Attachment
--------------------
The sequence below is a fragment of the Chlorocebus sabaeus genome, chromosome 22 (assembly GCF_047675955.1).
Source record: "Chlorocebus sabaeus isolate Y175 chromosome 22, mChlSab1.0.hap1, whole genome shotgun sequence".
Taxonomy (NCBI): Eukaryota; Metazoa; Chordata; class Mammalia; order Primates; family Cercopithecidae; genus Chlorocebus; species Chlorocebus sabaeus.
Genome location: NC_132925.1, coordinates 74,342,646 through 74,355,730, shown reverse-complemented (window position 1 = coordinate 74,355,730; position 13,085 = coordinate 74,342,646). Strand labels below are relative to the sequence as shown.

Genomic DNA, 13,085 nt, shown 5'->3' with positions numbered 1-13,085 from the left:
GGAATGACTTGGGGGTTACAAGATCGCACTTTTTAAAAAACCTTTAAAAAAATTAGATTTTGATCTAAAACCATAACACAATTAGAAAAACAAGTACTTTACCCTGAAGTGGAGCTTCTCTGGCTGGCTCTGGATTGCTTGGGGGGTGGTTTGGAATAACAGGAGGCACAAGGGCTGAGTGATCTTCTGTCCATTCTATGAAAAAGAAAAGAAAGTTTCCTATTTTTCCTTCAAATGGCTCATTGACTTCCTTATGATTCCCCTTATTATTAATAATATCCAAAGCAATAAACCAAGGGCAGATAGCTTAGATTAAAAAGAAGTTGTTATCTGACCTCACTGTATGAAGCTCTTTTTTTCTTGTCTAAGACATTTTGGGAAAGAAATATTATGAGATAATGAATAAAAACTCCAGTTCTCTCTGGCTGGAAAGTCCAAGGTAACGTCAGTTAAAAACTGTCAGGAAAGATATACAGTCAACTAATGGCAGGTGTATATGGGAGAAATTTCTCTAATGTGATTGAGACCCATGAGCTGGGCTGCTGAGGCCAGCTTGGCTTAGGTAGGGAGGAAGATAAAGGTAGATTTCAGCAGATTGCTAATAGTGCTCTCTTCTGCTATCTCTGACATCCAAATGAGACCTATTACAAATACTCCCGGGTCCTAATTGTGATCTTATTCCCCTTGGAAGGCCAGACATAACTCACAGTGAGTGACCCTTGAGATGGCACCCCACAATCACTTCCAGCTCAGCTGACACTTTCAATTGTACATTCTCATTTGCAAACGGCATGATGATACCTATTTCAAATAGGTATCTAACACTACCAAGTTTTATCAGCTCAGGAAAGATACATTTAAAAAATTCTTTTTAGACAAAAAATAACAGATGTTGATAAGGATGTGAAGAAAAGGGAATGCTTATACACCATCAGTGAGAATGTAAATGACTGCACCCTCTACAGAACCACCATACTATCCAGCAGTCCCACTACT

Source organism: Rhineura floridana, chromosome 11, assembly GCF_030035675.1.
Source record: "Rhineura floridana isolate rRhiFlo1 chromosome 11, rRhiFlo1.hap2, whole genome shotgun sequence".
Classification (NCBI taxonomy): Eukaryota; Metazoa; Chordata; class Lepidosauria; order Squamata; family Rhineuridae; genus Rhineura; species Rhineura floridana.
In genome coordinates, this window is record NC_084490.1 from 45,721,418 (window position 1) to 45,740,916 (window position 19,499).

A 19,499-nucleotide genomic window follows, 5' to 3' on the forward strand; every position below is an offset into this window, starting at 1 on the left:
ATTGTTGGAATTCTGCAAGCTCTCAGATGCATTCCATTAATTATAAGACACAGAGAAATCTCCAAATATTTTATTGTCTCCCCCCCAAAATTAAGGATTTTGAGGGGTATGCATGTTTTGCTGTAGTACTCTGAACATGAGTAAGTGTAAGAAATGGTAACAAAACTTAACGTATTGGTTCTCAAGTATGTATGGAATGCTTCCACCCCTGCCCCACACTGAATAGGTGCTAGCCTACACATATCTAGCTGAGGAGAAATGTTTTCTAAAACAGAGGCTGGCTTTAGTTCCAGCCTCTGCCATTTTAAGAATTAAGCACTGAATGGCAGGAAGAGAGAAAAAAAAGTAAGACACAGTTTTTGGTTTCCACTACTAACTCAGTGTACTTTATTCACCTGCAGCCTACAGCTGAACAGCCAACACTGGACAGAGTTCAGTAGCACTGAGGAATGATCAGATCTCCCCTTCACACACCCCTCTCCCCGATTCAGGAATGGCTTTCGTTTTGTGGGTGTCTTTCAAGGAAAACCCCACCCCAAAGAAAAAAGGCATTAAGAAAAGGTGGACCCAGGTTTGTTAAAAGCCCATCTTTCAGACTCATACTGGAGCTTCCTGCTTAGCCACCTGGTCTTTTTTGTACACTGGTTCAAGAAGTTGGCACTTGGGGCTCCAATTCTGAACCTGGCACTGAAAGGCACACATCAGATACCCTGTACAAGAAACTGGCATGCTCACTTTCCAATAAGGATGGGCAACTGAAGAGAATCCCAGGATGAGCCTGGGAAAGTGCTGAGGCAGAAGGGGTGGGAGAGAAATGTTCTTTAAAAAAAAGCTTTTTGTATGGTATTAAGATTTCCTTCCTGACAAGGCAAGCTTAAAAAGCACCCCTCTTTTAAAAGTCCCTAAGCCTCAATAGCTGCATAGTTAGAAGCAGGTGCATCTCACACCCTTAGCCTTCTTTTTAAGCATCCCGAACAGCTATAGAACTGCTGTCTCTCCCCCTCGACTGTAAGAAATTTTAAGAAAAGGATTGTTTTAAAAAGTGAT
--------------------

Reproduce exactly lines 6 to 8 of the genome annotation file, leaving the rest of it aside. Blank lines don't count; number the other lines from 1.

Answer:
GGAATGACTTGGGGGTTACAAGATCGCACTTTTTAAAAAACCTTTAAAAAAATTAGATTTTGATCTAAAACCATAACACAATTAGAAAAACAAGTACTTTACCCTGAAGTGGAGCTTCTCTGGCTGGCTCTGGATTGCTTGGGGGGTGGTTTGGAATAACAGGAGGCACAAGGGCTGAGTGATCTTCTGTCCATTCTATGAAAAAGAAAAGAAAGTTTCCTATTTTTCCTTCAAATGGCTCATTGACTTCCTTATGATTCCCCTTATTATTAATAATATCCAAAGCAATAAACCAAGGGCAGATAGCTTAGATTAAAAAGAAGTTGTTATCTGACCTCACTGTATGAAGCTCTTTTTTTCTTGTCTAAGACATTTTGGGAAAGAAATATTATGAGATAATGAATAAAAACTCCAGTTCTCTCTGGCTGGAAAGTCCAAGGTAACGTCAGTTAAAAACTGTCAGGAAAGATATACAGTCAACTAATGGCAGGTGTATATGGGAGAAATTTCTCTAATGTGATTGAGACCCATGAGCTGGGCTGCTGAGGCCAGCTTGGCTTAGGTAGGGAGGAAGATAAAGGTAGATTTCAGCAGATTGCTAATAGTGCTCTCTTCTGCTATCTCTGACATCCAAATGAGACCTATTACAAATACTCCCGGGTCCTAATTGTGATCTTATTCCCCTTGGAAGGCCAGACATAACTCACAGTGAGTGACCCTTGAGATGGCACCCCACAATCACTTCCAGCTCAGCTGACACTTTCAATTGTACATTCTCATTTGCAAACGGCATGATGATACCTATTTCAAATAGGTATCTAACACTACCAAGTTTTATCAGCTCAGGAAAGATACATTTAAAAAATTCTTTTTAGACAAAAAATAACAGATGTTGATAAGGATGTGAAGAAAAGGGAATGCTTATACACCATCAGTGAGAATGTAAATGACTGCACCCTCTACAGAACCACCATACTATCCAGCAGTCCCACTACT

Source organism: Rhineura floridana, chromosome 11, assembly GCF_030035675.1.
Source record: "Rhineura floridana isolate rRhiFlo1 chromosome 11, rRhiFlo1.hap2, whole genome shotgun sequence".